The focus of my research is the molecular epidemiology of upper aerodigestive tract cancers;with a primary interest in the epigenetics of cancer, in particular DNA methylation, and its diagnostic and prognostic biomarker applications. My current research has concentrated on use of an array-based approach for the identification of DNA methylation markers for head and neck cancer. My career goal is to develop an externally funded research program and establish myself as an independent academic investigator in the field of molecular cancer epidemiology. To facilitate this progression, I am proposing the following translational research and career development plan through the NCI K22 Career Transition mechanism. Oral &pharyngeal cancer accounted for an estimated 39,400 new cancer diagnoses in 2011, with 7,900 people dying of the disease. The prognosis is relatively poor, with an overall 5-year survival around 60% that worsens with increasing stage at diagnosis. Oral &pharyngeal cancers have among the highest risk of 2nd primary cancer of all solid tumors, along with a very high rate of disease recurrence, which are a major reason for treatment failure. Additionally, oral &pharyngeal cancer patients frequently suffer from high morbidity, including disfigurement and impairment of basic functions, such as talking, swallowing, eating and breathing. Much recent cancer biomarker research has focused on epigenetic alterations, with particular attention paid to DNA methylation due to its relative stability and amenability to measurement. Currently, no proven screening techniques are in wide-spread use for oral &pharyngeal cancer aside from visual inspection and palpation. Use of oral rinse as a non-invasive technique for sample collection may have utility in detection of DNA methylation in oral &pharyngeal cancers and therefore has potential in biomarker-based clinical applications. Hence, this proposal seeks to apply an epigenome-wide array-based approach to oral rinse samples to identify novel DNA methylation markers of oral &pharyngeal cancer that can facilitate early diagnosis and predict disease outcome (including survival and risk of recurrence or development of a 2nd primary) using the existing population resources of a large case-control study of head and neck cancer. Further, to progress to research independence in the highly complex field of molecular cancer epidemiology, I will require additional training and experience conducting bioinformatic analyses and lab-based molecular techniques for epigenetic analysis, in particular design and conduct of pyrosequencing assays. I also need to gain key experience in the comprehensive management of an NIH funded research project in molecular cancer epidemiology. This K22 award will afford me the opportunity to obtain the necessary experience and further develop these areas through formal and informal training activities (including additional biostatistical coursework), which are crucial to my transition to he independent stage of my research career in molecular cancer epidemiology.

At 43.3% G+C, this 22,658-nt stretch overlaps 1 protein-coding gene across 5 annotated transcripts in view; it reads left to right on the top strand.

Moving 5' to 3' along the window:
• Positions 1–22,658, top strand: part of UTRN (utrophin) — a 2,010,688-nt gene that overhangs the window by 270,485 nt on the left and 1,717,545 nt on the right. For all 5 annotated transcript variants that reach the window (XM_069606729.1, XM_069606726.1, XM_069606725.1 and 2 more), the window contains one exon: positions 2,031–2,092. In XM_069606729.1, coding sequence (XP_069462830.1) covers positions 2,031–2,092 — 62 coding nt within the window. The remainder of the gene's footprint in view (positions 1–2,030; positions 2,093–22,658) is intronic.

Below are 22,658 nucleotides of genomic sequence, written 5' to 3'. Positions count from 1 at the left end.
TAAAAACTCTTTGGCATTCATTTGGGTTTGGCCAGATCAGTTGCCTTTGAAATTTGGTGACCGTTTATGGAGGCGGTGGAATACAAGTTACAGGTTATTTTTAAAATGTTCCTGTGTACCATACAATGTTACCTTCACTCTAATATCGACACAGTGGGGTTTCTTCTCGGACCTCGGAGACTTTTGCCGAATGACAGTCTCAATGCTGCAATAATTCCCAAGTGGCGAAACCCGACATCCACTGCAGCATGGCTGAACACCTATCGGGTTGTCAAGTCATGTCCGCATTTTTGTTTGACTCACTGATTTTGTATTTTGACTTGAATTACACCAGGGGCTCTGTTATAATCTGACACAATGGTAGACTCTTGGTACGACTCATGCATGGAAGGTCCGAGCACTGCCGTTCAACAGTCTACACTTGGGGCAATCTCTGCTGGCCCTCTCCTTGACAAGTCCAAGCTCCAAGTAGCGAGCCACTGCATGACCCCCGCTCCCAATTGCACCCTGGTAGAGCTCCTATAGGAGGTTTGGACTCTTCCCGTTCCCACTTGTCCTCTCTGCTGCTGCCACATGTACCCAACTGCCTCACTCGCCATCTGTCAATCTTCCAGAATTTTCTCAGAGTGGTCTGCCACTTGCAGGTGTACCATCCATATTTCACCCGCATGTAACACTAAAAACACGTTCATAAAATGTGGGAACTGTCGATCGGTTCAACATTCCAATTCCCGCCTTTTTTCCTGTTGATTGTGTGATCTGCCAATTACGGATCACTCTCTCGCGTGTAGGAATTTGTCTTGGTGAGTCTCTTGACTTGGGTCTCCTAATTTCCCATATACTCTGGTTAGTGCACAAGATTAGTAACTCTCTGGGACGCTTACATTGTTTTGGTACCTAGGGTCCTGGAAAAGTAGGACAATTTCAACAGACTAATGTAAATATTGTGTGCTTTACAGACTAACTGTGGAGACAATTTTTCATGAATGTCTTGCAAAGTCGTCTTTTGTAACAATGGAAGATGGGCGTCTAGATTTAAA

This application proposes to use the resources of a large, established, population-based case-control study of head and neck cancer to identify novel biomarkers for diagnosis and outcome prediction for oral &pharyngeal cancer using a readily available, non-invasive oral rinse collection technique. Discovery and development of better biomarkers for detection and prognostication of oral &pharyngeal cancers will significantly impact public health through the reduction of morbidity and mortality that occurs as a result of this disease.
|Langevin, Scott M; Butler, Rondi A; Eliot, Melissa et al. (2014) Novel DNA methylation targets in oral rinse samples predict survival of patients with oral squamous cell carcinoma. Oral Oncol 50:1072-80|
|Langevin, Scott M; Houseman, E Andres; Accomando, William P et al. (2014) Leukocyte-adjusted epigenome-wide association studies of blood from solid tumor patients. Epigenetics 9:884-95|
|Langevin, Scott M; Pinney, Susan M; Leung, Yuet-Kin et al. (2014) Does epigenetic drift contribute to age-related increases in breast cancer risk? Epigenomics 6:367-9|
|Langevin, Scott M; Christensen, Brock C (2014) Let-7 microRNA-binding-site polymorphism in the 3'UTR of KRAS and colorectal cancer outcome: a systematic review and meta-analysis. Cancer Med 3:1385-95|